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Ultra High Definition (UHD) computer monitors are getting wider, sharper and curvier.

 

 

Top-tier OEMs including Dell, LG and Samsung are competing for your customers’ dollars. And let’s be clear: When it comes to this new breed of high-res, curved glass, we’re talking about way more dollars than usual.

 

 

 

Dell’s latest curved display, the UltraSharp 38 (U3818DW), goes on sale this coming Sunday, July 23. At $1,499, the new Dell is a lot more expensive than a standard flat-screen display. Yet it might be priced just right.

 

 

 

That’s because professional multitaskers in verticals such as finance, engineering, and multimedia production are used to paying more for better-than-average specs.

Dell UltraSharp 38 curved monitor

Dell says its UltraSharp 38 curved monitor delivers 25% more screen content than a 34-incher.

Dell’s UltraSharp 38 — which actually measures 37.5 inches on the diagonal — is clearly designed to compete with similar high-end displays such as LG’s 38UC99 curved monitor.

 

 

 

Dell vs. LG

The LG monitor has a suggested retail price of $1,699, or $200 higher than Dell’s new unit. Yet when LG’s curved behemoth hit the market, it made a big splash in the gaming community. Hard-core gamers love the monitor’s unusually high 75Hz refresh rate, which is accessible when using a compatible AMD graphics processor.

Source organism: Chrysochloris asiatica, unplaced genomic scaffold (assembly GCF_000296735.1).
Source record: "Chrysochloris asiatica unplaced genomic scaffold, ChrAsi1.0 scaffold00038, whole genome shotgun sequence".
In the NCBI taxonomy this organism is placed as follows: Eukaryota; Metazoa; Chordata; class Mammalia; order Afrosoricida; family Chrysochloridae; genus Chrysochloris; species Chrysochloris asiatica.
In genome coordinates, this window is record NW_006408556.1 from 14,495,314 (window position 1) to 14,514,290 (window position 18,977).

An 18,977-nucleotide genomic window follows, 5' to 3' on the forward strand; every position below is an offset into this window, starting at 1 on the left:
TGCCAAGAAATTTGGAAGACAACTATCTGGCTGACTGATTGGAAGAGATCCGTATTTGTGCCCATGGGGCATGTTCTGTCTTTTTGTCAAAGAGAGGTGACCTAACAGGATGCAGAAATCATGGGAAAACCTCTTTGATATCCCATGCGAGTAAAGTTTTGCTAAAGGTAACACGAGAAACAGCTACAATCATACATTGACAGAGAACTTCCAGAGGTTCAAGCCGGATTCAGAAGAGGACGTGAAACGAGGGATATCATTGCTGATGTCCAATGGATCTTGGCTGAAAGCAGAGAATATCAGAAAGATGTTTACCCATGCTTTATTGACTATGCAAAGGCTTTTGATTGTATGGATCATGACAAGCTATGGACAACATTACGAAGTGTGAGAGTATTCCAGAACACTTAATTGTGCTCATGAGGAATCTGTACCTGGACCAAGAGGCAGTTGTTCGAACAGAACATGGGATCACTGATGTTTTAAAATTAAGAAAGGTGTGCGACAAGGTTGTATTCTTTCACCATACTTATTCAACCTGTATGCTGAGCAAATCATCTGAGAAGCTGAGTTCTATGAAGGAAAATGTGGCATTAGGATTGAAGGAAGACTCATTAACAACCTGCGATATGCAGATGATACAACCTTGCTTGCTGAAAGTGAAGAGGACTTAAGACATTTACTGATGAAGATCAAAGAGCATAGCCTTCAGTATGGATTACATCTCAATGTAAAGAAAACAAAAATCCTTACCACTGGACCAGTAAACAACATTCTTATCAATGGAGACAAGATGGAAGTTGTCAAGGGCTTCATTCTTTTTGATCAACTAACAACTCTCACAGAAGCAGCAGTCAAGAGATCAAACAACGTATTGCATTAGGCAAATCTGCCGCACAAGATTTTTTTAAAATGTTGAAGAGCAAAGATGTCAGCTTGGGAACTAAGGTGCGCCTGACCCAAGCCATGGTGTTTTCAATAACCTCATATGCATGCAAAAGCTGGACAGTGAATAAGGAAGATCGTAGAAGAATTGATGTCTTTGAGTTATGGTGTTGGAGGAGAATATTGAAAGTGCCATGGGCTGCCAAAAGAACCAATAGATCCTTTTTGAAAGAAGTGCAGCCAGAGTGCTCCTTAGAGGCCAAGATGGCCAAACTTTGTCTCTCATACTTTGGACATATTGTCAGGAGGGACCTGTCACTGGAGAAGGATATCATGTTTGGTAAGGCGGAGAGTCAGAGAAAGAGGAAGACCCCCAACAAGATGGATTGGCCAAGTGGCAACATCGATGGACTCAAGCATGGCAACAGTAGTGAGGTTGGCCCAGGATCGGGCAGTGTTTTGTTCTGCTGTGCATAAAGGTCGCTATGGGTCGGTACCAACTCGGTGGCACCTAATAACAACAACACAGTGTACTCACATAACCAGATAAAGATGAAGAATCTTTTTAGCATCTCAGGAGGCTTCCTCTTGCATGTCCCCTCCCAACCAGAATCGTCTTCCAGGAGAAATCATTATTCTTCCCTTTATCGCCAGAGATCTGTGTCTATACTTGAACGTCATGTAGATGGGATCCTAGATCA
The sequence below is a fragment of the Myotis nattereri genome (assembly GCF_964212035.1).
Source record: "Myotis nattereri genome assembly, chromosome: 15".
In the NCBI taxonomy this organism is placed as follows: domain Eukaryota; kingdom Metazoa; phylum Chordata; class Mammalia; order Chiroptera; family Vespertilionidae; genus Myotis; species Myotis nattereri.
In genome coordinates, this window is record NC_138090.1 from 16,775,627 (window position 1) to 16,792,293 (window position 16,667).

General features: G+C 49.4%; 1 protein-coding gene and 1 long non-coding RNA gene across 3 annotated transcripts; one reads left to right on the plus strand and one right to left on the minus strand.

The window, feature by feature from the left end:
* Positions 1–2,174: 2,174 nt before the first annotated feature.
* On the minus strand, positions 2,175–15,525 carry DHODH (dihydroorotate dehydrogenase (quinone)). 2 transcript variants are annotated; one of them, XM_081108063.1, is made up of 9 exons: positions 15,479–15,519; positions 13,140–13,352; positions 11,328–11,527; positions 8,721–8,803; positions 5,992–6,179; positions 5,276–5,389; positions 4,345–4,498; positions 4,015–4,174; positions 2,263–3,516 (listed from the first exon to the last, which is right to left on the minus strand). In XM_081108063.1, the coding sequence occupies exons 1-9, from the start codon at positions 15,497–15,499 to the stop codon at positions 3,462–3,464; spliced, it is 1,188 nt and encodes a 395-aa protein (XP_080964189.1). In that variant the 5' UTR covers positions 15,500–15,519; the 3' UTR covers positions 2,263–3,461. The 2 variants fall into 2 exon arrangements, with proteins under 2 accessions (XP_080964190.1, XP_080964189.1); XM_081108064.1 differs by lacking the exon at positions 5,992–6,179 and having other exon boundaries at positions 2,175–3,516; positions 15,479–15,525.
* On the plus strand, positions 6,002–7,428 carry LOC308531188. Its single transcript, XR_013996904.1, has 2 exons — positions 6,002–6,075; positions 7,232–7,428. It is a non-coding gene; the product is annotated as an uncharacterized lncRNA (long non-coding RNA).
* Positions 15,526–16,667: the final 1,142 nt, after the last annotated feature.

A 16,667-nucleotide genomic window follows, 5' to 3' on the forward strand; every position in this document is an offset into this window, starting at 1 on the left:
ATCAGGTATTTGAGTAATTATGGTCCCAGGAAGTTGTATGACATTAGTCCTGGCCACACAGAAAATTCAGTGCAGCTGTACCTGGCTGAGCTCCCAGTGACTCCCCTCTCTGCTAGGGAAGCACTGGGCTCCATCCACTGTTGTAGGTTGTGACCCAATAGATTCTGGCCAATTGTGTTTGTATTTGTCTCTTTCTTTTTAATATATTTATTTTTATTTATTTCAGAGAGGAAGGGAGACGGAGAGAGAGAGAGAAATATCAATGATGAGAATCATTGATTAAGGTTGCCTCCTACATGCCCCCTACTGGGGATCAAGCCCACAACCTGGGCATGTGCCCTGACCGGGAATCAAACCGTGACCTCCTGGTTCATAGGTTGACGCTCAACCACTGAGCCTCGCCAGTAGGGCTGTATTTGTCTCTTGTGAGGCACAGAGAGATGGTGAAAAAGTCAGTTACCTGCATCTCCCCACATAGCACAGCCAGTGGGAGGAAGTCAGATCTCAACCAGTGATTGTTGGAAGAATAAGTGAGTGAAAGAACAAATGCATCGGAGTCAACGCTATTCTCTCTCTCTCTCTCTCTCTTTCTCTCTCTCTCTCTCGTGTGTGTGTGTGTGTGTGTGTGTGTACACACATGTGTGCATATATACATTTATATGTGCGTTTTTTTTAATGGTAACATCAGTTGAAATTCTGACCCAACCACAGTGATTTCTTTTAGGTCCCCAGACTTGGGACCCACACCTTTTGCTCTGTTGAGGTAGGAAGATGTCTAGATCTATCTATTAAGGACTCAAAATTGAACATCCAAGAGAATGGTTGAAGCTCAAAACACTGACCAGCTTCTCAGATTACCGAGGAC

LG 38-inch curved monitor

 

LG’s 38-inch curved monitor features Bluetooth speakers, a USB-C port and 3840x1600 resolution.

Dell customers, on the other hand, may prefer the UltraSharp 38’s business-minded focus on usability and unique features.

For instance, Dell wisely incorporated a KVM switch that lets users control two PCs with the same screen, keyboard and mouse. The feed from both computers can sit side-by-side on the expansive screen. That offers simultaneous access to, say, a high-performance desktop for computer-aided design (CAD) and a standard business machine for communication.

Similar specs

Both the LG and Dell monitors make good use of integrated screen layout controls, too. Proprietary interfaces on both displays allow the user to customize layouts using a combination of Picture-in-Picture and Picture-by-Picture features.

When it comes to standard specs, Dell’s UltraSharp 38 and the slightly more expensive LG are very close. Both offer a native resolution of 3840 x 1600 with a 21:9 aspect ratio.

Both monitors can also deliver a response time as low as 5 ms. And they both come out of the box with 99 percent sRGB factory calibration that delivers the kind of high-level color accuracy that visual pros count on.

As for USB connectivity, both the Dell and LG include the increasingly popular USB-C variant, which carries audio, video and 100W of power to and from external devices.

Of course, no display would be complete without the standard compliment of DisplayPort and HDMI connectors, and industry-standard VESA mount compatibility. Both the Dell and LG monitors have these.

So if your customers include deep-pocketed multitaskers in verticals such as finance, engineering and multimedia production, these new curved monitors may be a welcome sight.

 

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